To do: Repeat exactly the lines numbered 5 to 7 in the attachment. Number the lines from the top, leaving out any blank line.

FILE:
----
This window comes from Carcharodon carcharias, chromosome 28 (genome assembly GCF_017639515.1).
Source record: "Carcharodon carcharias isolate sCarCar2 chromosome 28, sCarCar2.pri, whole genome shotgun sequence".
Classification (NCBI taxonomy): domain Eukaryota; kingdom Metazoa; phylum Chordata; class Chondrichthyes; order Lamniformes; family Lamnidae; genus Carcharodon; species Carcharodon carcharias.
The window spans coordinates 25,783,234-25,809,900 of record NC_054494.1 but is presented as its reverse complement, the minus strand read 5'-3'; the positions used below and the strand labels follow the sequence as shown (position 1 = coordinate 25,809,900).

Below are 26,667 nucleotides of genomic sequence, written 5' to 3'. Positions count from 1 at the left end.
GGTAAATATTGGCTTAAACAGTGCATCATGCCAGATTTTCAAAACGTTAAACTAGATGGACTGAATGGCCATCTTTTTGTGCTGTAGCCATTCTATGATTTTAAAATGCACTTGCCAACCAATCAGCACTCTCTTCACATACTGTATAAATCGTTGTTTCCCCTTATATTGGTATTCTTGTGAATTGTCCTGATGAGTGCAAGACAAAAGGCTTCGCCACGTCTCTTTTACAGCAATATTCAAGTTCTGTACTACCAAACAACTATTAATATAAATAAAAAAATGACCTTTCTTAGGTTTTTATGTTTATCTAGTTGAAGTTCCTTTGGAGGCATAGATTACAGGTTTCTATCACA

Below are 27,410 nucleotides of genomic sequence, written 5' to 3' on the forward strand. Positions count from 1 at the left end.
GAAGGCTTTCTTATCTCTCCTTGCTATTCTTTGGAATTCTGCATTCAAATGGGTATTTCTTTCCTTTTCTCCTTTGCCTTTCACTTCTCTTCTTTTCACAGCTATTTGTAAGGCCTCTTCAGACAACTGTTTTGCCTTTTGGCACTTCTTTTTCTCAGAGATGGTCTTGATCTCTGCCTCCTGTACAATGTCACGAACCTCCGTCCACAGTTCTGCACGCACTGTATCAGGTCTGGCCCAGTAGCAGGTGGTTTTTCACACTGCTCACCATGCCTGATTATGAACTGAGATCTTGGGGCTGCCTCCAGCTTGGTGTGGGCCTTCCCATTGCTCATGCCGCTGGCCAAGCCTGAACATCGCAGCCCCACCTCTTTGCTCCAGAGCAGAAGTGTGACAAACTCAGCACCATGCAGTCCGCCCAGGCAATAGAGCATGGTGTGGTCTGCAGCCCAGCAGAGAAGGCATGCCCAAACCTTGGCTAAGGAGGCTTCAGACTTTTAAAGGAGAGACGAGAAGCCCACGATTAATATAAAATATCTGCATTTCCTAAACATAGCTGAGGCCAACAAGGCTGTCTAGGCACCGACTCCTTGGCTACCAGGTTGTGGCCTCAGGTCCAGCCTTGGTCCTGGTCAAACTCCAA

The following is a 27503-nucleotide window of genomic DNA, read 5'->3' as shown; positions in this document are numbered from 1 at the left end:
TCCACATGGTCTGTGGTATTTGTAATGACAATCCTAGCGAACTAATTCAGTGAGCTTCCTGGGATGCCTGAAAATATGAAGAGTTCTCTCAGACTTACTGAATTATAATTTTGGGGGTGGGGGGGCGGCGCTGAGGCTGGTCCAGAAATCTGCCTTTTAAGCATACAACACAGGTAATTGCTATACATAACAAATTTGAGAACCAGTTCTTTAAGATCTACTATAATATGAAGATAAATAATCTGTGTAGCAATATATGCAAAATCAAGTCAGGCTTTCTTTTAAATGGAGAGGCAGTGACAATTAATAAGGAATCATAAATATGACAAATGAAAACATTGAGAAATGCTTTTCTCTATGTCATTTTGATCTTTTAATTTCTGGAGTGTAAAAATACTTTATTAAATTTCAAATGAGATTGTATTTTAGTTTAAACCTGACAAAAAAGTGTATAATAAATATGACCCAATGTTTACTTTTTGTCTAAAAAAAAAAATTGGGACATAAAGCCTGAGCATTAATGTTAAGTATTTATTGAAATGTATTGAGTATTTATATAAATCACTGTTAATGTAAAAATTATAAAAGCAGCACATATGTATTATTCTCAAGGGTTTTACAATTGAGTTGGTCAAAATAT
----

Below are 26,667 nucleotides of genomic sequence, written 5' to 3'. Positions count from 1 at the left end.
GGTAAATATTGGCTTAAACAGTGCATCATGCCAGATTTTCAAAACGTTAAACTAGATGGACTGAATGGCCATCTTTTTGTGCTGTAGCCATTCTATGATTTTAAAATGCACTTGCCAACCAATCAGCACTCTCTTCACATACTGTATAAATCGTTGTTTCCCCTTATATTGGTATTCTTGTGAATTGTCCTGATGAGTGCAAGACAAAAGGCTTCGCCACGTCTCTTTTACAGCAATATTCAAGTTCTGTACTACCAAACAACTATTAATATAAATAAAAAAATGACCTTTCTTAGGTTTTTATGTTTATCTAGTTGAAGTTCCTTTGGAGGCATAGATTACAGGTTTCTATCACA

Below are 27,410 nucleotides of genomic sequence, written 5' to 3' on the forward strand. Positions count from 1 at the left end.